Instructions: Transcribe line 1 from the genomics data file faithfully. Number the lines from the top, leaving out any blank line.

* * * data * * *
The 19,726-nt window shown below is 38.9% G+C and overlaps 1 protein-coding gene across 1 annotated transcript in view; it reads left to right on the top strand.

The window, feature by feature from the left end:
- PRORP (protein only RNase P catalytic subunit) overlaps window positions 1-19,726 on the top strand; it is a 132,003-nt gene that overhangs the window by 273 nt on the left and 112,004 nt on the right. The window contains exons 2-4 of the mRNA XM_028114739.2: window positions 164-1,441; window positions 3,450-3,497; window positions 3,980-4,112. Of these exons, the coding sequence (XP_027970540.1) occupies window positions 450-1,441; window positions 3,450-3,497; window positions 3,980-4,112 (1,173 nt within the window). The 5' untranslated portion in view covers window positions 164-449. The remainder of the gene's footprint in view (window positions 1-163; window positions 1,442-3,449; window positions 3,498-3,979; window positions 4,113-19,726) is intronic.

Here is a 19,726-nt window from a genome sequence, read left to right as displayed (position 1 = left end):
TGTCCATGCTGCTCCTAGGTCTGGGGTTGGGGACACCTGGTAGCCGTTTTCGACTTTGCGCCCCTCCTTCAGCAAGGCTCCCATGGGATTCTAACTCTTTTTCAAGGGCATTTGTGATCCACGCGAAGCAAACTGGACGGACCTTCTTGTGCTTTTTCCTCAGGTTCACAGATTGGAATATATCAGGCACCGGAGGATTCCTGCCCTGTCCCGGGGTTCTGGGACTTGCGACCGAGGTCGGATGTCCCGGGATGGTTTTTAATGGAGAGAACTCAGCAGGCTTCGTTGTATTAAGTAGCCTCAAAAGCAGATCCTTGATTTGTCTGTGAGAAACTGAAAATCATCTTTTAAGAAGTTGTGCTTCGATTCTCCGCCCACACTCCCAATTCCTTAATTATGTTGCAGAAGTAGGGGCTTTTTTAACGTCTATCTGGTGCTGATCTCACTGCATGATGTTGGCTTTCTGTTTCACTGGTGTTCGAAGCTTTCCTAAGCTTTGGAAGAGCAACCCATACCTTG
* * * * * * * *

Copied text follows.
The 19,726-nt window shown below is 38.9% G+C and overlaps 1 protein-coding gene across 1 annotated transcript in view; it reads left to right on the top strand.